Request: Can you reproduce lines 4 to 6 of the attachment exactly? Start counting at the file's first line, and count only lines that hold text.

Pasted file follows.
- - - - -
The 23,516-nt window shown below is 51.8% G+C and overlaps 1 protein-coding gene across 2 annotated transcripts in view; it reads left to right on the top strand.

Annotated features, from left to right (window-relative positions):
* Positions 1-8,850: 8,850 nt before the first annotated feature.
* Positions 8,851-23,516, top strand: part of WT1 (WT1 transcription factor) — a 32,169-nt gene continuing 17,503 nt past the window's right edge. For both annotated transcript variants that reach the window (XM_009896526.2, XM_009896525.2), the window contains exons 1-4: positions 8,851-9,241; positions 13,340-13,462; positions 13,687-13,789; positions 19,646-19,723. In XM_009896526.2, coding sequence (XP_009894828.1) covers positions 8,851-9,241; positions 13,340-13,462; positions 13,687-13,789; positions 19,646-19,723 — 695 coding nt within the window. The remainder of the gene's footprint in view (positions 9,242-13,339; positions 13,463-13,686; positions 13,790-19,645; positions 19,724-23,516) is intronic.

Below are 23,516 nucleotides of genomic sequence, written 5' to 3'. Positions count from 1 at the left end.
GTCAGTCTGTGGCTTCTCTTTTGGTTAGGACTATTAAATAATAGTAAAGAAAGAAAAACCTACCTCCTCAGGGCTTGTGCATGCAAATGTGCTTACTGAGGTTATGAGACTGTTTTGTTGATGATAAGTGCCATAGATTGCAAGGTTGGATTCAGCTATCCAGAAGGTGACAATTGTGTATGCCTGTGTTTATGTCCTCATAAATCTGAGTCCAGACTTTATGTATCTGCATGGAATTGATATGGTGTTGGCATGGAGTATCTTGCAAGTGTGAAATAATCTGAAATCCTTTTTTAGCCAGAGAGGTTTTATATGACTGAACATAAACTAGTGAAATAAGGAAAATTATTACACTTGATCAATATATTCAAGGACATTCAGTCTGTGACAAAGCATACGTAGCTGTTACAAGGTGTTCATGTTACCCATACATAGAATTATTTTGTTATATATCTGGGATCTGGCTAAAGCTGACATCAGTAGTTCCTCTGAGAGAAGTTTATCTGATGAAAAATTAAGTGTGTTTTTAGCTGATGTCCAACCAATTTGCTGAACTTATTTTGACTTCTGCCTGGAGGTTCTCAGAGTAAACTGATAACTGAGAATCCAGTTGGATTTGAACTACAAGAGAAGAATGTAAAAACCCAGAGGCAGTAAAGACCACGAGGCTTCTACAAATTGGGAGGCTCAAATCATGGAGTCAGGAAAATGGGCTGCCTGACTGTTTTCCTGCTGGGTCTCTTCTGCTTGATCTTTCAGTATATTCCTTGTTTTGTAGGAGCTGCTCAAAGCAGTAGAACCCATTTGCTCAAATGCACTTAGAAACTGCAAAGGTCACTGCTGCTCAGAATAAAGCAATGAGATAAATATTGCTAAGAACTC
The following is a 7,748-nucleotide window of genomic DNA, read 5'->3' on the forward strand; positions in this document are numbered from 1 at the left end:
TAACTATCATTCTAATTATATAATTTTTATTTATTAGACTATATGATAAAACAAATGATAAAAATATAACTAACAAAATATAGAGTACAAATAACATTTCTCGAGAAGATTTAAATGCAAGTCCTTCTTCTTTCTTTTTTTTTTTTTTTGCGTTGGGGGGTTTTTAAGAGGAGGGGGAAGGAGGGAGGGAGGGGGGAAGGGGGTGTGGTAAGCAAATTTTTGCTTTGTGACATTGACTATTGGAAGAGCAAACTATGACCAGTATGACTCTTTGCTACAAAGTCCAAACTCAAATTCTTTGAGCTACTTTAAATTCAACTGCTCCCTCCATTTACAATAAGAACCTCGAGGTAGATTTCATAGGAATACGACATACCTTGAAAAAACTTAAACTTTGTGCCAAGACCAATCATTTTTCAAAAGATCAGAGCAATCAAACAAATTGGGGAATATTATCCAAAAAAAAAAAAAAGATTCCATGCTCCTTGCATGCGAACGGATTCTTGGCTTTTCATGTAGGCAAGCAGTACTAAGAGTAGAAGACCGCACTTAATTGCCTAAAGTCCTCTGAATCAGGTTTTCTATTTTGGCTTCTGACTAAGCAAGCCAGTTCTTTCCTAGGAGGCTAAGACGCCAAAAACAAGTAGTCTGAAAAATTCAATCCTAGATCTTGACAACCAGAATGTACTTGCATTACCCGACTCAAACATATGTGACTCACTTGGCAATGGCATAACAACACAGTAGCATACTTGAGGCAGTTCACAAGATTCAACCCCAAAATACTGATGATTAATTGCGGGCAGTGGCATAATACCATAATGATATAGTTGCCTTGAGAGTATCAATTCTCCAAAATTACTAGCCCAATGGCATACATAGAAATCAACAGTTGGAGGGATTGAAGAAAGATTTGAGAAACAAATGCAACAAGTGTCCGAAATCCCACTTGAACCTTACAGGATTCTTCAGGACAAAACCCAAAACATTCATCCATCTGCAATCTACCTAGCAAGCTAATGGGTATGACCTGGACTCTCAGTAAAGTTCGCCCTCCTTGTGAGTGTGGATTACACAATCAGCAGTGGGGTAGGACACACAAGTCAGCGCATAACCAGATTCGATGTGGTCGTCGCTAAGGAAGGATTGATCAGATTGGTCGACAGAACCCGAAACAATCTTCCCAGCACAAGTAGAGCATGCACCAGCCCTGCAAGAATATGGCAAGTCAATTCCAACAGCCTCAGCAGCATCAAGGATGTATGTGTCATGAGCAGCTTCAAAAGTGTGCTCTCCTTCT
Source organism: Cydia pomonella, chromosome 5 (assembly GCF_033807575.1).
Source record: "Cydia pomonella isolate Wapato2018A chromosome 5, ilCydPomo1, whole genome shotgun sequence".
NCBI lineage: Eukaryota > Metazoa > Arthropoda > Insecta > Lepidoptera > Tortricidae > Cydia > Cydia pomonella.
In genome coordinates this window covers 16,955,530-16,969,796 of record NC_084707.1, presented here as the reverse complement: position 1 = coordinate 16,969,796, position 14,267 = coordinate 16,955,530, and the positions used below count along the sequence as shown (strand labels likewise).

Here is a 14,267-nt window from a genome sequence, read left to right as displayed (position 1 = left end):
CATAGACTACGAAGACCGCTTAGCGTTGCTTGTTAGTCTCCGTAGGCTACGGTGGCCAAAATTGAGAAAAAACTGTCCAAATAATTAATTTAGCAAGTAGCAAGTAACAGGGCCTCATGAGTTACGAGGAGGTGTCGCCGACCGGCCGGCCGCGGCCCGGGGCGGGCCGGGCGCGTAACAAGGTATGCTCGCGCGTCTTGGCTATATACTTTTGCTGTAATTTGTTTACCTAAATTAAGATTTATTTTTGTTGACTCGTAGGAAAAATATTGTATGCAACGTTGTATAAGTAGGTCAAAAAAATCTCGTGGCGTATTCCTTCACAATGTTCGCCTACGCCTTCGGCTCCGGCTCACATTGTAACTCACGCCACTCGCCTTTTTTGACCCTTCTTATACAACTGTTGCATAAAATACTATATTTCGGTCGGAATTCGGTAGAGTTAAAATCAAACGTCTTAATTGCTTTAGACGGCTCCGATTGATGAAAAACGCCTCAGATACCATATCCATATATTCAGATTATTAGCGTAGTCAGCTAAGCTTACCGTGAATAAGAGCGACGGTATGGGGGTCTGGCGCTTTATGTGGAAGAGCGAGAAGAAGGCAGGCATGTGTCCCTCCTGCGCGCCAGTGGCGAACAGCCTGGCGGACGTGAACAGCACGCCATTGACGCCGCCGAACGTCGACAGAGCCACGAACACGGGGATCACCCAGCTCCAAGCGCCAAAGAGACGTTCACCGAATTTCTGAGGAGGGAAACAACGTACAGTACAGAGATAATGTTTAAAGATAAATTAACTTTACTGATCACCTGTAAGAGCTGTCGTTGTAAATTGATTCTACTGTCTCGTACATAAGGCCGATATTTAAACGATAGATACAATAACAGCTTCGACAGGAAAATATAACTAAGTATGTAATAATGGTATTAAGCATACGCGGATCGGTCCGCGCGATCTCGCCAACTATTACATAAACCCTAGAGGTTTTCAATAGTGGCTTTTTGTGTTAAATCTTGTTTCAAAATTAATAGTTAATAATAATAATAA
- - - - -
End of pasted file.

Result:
* Positions 8,851-23,516, top strand: part of WT1 (WT1 transcription factor) — a 32,169-nt gene continuing 17,503 nt past the window's right edge. For both annotated transcript variants that reach the window (XM_009896526.2, XM_009896525.2), the window contains exons 1-4: positions 8,851-9,241; positions 13,340-13,462; positions 13,687-13,789; positions 19,646-19,723. In XM_009896526.2, coding sequence (XP_009894828.1) covers positions 8,851-9,241; positions 13,340-13,462; positions 13,687-13,789; positions 19,646-19,723 — 695 coding nt within the window. The remainder of the gene's footprint in view (positions 9,242-13,339; positions 13,463-13,686; positions 13,790-19,645; positions 19,724-23,516) is intronic.

Below are 23,516 nucleotides of genomic sequence, written 5' to 3'. Positions count from 1 at the left end.
GTCAGTCTGTGGCTTCTCTTTTGGTTAGGACTATTAAATAATAGTAAAGAAAGAAAAACCTACCTCCTCAGGGCTTGTGCATGCAAATGTGCTTACTGAGGTTATGAGACTGTTTTGTTGATGATAAGTGCCATAGATTGCAAGGTTGGATTCAGCTATCCAGAAGGTGACAATTGTGTATGCCTGTGTTTATGTCCTCATAAATCTGAGTCCAGACTTTATGTATCTGCATGGAATTGATATGGTGTTGGCATGGAGTATCTTGCAAGTGTGAAATAATCTGAAATCCTTTTTTAGCCAGAGAGGTTTTATATGACTGAACATAAACTAGTGAAATAAGGAAAATTATTACACTTGATCAATATATTCAAGGACATTCAGTCTGTGACAAAGCATACGTAGCTGTTACAAGGTGTTCATGTTACCCATACATAGAATTATTTTGTTATATATCTGGGATCTGGCTAAAGCTGACATCAGTAGTTCCTCTGAGAGAAGTTTATCTGATGAAAAATTAAGTGTGTTTTTAGCTGATGTCCAACCAATTTGCTGAACTTATTTTGACTTCTGCCTGGAGGTTCTCAGAGTAAACTGATAACTGAGAATCCAGTTGGATTTGAACTACAAGAGAAGAATGTAAAAACCCAGAGGCAGTAAAGACCACGAGGCTTCTACAAATTGGGAGGCTCAAATCATGGAGTCAGGAAAATGGGCTGCCTGACTGTTTTCCTGCTGGGTCTCTTCTGCTTGATCTTTCAGTATATTCCTTGTTTTGTAGGAGCTGCTCAAAGCAGTAGAACCCATTTGCTCAAATGCACTTAGAAACTGCAAAGGTCACTGCTGCTCAGAATAAAGCAATGAGATAAATATTGCTAAGAACTC